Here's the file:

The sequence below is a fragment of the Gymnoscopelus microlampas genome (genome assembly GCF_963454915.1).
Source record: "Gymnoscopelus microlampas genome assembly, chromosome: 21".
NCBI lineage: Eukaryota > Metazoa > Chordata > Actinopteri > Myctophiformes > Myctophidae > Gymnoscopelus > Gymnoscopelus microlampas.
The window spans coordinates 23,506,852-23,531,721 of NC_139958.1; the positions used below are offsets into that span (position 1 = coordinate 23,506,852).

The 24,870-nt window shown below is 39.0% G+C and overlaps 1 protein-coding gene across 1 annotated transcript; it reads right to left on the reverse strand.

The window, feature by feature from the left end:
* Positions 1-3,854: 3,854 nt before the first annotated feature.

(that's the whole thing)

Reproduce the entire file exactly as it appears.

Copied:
The sequence below is a fragment of the Gymnoscopelus microlampas genome (genome assembly GCF_963454915.1).
Source record: "Gymnoscopelus microlampas genome assembly, chromosome: 21".
NCBI lineage: Eukaryota > Metazoa > Chordata > Actinopteri > Myctophiformes > Myctophidae > Gymnoscopelus > Gymnoscopelus microlampas.
The window spans coordinates 23,506,852-23,531,721 of NC_139958.1; the positions used below are offsets into that span (position 1 = coordinate 23,506,852).

The 24,870-nt window shown below is 39.0% G+C and overlaps 1 protein-coding gene across 1 annotated transcript; it reads right to left on the reverse strand.

The window, feature by feature from the left end:
* Positions 1-3,854: 3,854 nt before the first annotated feature.